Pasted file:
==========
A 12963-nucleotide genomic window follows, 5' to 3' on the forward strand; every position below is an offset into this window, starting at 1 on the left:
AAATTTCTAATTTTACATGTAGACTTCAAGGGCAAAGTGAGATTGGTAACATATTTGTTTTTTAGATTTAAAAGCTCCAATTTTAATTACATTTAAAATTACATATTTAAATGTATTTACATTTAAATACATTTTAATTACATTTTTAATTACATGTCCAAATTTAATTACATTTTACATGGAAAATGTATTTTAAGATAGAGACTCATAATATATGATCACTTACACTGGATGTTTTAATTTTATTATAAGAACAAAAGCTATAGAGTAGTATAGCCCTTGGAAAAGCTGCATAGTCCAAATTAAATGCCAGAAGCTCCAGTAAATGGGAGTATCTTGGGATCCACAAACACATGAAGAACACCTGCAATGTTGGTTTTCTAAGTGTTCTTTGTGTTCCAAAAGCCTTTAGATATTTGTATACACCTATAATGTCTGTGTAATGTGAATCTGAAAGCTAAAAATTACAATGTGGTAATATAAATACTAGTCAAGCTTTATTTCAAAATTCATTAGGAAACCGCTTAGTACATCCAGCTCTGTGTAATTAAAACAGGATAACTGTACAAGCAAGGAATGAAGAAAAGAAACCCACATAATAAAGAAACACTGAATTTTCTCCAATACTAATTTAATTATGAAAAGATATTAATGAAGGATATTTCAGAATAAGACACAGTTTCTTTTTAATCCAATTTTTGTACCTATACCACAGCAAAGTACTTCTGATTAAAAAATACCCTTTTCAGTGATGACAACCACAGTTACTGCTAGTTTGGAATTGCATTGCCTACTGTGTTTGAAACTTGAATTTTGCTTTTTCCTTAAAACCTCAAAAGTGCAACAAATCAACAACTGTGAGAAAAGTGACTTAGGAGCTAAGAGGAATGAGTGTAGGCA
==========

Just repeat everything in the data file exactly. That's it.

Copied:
A 12963-nucleotide genomic window follows, 5' to 3' on the forward strand; every position below is an offset into this window, starting at 1 on the left:
AAATTTCTAATTTTACATGTAGACTTCAAGGGCAAAGTGAGATTGGTAACATATTTGTTTTTTAGATTTAAAAGCTCCAATTTTAATTACATTTAAAATTACATATTTAAATGTATTTACATTTAAATACATTTTAATTACATTTTTAATTACATGTCCAAATTTAATTACATTTTACATGGAAAATGTATTTTAAGATAGAGACTCATAATATATGATCACTTACACTGGATGTTTTAATTTTATTATAAGAACAAAAGCTATAGAGTAGTATAGCCCTTGGAAAAGCTGCATAGTCCAAATTAAATGCCAGAAGCTCCAGTAAATGGGAGTATCTTGGGATCCACAAACACATGAAGAACACCTGCAATGTTGGTTTTCTAAGTGTTCTTTGTGTTCCAAAAGCCTTTAGATATTTGTATACACCTATAATGTCTGTGTAATGTGAATCTGAAAGCTAAAAATTACAATGTGGTAATATAAATACTAGTCAAGCTTTATTTCAAAATTCATTAGGAAACCGCTTAGTACATCCAGCTCTGTGTAATTAAAACAGGATAACTGTACAAGCAAGGAATGAAGAAAAGAAACCCACATAATAAAGAAACACTGAATTTTCTCCAATACTAATTTAATTATGAAAAGATATTAATGAAGGATATTTCAGAATAAGACACAGTTTCTTTTTAATCCAATTTTTGTACCTATACCACAGCAAAGTACTTCTGATTAAAAAATACCCTTTTCAGTGATGACAACCACAGTTACTGCTAGTTTGGAATTGCATTGCCTACTGTGTTTGAAACTTGAATTTTGCTTTTTCCTTAAAACCTCAAAAGTGCAACAAATCAACAACTGTGAGAAAAGTGACTTAGGAGCTAAGAGGAATGAGTGTAGGCA